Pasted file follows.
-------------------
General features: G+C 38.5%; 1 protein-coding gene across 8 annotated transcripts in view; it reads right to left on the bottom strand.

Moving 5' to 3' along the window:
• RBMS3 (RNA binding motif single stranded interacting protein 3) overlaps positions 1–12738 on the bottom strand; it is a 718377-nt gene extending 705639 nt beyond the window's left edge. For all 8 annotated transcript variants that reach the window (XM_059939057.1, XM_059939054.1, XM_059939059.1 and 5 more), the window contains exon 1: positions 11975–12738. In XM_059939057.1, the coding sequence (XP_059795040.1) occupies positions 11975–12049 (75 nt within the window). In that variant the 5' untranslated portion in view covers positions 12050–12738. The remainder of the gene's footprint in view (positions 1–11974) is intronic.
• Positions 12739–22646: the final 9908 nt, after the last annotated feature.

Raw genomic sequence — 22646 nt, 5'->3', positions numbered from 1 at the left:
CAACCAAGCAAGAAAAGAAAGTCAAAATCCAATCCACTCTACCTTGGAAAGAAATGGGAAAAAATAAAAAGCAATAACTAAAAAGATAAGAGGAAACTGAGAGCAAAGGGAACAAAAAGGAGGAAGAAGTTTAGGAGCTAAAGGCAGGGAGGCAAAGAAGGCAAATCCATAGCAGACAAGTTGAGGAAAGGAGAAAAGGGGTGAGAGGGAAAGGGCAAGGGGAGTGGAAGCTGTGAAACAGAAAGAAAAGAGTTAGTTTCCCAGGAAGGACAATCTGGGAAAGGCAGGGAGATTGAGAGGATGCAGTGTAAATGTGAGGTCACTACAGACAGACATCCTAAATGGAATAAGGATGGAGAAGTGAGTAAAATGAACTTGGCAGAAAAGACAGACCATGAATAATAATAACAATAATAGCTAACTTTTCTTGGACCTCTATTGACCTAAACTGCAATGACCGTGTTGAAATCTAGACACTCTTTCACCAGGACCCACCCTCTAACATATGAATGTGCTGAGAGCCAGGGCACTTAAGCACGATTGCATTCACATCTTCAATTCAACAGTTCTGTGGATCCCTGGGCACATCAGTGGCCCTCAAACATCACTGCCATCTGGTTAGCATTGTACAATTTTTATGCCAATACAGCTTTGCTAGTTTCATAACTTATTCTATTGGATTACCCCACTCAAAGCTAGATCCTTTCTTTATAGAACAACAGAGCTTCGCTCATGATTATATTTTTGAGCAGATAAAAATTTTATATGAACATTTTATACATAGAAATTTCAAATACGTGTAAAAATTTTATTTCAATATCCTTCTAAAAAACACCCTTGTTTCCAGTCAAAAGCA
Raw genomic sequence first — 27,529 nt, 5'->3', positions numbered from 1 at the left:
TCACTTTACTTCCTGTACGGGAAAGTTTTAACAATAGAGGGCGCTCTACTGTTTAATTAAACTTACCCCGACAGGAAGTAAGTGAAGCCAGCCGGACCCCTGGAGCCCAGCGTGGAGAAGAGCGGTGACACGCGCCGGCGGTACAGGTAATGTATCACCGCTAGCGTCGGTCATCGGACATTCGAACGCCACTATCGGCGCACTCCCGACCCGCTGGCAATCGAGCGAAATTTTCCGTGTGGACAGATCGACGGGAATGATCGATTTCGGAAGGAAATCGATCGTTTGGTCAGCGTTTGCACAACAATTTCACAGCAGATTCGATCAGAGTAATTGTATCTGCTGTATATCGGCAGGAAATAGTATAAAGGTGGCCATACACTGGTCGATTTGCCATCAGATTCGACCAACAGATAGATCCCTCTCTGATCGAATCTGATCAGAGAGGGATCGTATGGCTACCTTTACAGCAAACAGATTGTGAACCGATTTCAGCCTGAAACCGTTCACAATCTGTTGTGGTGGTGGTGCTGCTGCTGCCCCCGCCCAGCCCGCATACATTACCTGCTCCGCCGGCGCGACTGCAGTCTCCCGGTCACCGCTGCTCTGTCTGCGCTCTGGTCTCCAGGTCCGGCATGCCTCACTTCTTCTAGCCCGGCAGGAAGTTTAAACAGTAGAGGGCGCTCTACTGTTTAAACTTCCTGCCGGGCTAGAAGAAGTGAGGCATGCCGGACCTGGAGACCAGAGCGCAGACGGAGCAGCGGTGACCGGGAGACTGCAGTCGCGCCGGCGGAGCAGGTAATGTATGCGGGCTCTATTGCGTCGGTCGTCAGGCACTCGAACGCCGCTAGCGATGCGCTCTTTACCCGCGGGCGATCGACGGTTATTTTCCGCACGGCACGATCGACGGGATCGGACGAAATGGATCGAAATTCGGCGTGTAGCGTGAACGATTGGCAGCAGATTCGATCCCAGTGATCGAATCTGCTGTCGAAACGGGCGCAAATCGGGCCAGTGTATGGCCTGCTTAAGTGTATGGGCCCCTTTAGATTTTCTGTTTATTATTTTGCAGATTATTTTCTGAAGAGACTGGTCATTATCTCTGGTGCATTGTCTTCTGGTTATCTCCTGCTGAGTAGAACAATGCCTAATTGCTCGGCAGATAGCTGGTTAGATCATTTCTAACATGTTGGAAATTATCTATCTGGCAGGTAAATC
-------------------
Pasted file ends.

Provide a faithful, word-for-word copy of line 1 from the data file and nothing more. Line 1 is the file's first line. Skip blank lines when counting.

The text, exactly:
General features: G+C 38.5%; 1 protein-coding gene across 8 annotated transcripts in view; it reads right to left on the bottom strand.